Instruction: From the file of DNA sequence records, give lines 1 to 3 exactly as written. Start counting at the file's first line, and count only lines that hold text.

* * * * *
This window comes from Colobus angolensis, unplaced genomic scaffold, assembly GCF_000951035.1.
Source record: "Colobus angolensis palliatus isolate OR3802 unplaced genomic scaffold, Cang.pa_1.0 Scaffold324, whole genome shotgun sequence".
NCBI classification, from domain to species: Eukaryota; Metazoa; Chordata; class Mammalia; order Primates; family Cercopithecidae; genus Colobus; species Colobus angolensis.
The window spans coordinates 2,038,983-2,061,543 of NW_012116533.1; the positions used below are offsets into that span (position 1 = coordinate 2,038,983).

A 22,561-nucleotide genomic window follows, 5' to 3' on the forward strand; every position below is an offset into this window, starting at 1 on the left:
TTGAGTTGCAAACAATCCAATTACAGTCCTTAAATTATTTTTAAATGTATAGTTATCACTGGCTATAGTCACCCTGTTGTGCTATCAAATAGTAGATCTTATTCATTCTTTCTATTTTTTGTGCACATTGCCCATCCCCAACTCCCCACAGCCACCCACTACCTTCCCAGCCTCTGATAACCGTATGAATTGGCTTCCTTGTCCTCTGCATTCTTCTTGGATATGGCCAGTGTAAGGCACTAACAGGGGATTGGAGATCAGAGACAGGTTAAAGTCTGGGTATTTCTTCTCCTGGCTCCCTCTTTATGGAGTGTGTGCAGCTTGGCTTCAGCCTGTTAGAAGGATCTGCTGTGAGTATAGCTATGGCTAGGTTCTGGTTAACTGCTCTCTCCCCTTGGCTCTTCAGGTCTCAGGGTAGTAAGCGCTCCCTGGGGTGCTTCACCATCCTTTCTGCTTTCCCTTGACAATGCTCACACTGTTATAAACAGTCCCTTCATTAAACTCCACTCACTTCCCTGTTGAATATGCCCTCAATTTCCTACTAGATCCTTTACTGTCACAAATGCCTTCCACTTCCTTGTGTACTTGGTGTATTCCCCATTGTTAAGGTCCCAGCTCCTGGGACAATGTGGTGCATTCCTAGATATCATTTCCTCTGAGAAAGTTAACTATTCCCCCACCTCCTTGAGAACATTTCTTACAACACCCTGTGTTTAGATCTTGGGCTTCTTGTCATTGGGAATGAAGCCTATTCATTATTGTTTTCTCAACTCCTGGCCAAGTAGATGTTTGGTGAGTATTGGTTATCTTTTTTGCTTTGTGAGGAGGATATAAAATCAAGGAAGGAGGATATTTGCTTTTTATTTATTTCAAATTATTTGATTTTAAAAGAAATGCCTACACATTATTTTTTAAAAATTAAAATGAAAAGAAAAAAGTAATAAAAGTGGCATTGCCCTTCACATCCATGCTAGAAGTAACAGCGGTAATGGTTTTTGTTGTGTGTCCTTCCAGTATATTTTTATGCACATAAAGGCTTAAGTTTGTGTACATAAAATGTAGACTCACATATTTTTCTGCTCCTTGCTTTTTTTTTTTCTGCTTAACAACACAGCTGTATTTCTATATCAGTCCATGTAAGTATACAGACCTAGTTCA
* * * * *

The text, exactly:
This window comes from Colobus angolensis, unplaced genomic scaffold, assembly GCF_000951035.1.
Source record: "Colobus angolensis palliatus isolate OR3802 unplaced genomic scaffold, Cang.pa_1.0 Scaffold324, whole genome shotgun sequence".
NCBI classification, from domain to species: Eukaryota; Metazoa; Chordata; class Mammalia; order Primates; family Cercopithecidae; genus Colobus; species Colobus angolensis.